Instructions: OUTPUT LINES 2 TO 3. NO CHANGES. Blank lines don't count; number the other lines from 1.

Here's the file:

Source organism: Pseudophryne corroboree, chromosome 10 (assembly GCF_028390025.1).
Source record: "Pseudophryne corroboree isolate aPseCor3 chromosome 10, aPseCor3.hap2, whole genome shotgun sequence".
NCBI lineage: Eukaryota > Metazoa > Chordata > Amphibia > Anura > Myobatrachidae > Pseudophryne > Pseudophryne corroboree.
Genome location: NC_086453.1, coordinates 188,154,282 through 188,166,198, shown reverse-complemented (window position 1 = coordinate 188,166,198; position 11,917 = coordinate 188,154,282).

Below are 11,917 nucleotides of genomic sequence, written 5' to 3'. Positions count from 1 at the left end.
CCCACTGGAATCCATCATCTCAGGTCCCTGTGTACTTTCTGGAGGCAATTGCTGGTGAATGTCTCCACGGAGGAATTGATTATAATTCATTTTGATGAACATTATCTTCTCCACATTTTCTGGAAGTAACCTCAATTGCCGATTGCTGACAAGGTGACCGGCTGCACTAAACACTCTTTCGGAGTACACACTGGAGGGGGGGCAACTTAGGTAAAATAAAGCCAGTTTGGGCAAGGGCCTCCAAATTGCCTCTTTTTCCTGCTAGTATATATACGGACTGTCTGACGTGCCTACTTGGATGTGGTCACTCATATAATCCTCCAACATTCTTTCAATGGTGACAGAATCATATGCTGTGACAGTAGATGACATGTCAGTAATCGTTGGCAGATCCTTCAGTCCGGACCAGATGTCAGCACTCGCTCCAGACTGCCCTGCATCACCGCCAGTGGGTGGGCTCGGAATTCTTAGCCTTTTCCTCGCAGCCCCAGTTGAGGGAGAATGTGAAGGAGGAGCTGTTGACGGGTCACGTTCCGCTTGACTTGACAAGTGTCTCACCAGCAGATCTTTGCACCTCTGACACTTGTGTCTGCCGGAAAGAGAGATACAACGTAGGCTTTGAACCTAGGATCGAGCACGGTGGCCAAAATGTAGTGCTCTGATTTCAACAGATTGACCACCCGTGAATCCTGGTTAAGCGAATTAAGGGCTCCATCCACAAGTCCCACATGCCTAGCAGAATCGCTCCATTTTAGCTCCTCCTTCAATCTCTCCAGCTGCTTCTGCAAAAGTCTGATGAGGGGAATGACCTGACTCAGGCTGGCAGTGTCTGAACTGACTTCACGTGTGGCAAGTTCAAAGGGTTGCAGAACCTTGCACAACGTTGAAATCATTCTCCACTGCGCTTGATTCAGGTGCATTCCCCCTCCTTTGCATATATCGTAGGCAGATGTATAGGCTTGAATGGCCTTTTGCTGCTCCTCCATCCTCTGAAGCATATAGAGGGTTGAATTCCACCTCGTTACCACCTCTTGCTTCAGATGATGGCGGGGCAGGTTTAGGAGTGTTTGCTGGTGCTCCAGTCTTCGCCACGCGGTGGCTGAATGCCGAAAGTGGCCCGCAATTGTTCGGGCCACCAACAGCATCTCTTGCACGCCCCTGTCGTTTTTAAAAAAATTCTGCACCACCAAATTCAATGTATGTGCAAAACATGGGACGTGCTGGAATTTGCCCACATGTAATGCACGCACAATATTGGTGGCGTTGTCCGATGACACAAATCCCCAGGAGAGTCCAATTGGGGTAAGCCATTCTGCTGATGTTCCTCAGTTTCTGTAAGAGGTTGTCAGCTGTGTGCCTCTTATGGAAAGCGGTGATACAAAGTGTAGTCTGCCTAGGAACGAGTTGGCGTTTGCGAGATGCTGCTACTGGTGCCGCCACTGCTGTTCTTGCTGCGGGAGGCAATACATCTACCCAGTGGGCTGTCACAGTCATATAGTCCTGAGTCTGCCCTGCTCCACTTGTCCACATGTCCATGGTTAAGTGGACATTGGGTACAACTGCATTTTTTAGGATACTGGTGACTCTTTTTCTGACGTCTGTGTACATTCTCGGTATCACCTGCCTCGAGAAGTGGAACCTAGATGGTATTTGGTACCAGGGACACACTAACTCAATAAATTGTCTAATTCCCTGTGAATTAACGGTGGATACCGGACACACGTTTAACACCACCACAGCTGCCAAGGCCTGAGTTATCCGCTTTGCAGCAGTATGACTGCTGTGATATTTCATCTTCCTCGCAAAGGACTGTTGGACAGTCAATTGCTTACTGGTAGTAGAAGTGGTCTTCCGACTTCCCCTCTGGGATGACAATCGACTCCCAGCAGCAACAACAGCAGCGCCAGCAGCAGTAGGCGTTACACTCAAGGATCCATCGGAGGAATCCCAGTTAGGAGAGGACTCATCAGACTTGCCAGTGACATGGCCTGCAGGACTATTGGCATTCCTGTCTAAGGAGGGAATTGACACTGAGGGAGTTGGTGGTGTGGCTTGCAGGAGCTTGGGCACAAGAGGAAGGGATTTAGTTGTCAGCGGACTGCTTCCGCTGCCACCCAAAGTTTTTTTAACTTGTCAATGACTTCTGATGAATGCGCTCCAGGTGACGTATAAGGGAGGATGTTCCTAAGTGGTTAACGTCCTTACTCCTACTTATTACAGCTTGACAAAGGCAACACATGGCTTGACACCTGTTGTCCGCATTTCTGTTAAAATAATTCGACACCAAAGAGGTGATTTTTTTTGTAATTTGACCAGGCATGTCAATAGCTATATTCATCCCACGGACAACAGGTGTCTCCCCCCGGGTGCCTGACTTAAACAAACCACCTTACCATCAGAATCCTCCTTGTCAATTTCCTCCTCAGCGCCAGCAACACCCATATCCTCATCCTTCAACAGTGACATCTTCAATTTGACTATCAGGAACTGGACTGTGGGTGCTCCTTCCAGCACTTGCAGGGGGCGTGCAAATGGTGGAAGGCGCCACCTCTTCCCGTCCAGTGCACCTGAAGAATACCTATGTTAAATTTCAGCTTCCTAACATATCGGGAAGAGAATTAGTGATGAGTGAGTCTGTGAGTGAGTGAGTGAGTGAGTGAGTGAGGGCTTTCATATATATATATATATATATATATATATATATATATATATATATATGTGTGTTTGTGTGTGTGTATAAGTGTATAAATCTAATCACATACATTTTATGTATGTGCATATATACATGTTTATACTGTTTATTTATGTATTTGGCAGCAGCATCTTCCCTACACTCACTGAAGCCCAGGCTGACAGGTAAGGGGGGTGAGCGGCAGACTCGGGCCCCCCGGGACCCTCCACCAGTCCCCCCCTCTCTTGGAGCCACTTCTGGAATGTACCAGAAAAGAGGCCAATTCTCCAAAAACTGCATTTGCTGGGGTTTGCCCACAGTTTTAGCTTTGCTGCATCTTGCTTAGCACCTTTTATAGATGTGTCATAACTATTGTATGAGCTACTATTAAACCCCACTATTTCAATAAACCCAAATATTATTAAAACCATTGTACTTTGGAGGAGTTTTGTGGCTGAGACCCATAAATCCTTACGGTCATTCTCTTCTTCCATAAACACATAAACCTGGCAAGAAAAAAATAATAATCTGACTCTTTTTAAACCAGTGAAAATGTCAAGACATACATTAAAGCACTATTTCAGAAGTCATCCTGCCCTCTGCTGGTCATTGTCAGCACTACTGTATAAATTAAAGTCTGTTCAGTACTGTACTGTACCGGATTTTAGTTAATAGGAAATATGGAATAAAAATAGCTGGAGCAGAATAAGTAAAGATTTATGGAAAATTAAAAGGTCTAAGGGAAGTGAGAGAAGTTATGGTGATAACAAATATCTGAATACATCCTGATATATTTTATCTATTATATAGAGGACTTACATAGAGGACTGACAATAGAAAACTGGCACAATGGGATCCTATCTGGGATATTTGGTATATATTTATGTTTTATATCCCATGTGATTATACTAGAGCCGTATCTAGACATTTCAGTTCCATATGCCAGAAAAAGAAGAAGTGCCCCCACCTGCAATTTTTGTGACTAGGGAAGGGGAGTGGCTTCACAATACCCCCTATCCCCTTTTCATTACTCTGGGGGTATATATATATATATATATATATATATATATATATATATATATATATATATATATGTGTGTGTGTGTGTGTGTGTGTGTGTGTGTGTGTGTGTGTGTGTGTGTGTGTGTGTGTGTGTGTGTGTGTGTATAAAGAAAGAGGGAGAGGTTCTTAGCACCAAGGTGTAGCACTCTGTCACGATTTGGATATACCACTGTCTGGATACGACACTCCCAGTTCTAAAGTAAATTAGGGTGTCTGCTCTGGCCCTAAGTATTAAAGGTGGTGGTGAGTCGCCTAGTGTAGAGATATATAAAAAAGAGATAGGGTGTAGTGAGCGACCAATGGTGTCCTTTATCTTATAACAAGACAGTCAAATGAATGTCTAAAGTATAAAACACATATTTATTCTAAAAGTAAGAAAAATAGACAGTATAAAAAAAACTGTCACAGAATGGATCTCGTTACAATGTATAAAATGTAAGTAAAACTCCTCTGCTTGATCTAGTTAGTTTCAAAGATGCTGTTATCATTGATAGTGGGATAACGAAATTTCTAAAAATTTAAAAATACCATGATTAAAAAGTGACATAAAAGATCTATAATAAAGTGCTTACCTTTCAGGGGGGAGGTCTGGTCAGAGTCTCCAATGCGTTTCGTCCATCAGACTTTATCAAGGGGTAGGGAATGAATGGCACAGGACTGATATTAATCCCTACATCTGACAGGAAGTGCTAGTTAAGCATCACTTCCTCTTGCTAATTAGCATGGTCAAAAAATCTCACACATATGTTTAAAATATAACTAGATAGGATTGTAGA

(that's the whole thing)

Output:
Source record: "Pseudophryne corroboree isolate aPseCor3 chromosome 10, aPseCor3.hap2, whole genome shotgun sequence".
NCBI lineage: Eukaryota > Metazoa > Chordata > Amphibia > Anura > Myobatrachidae > Pseudophryne > Pseudophryne corroboree.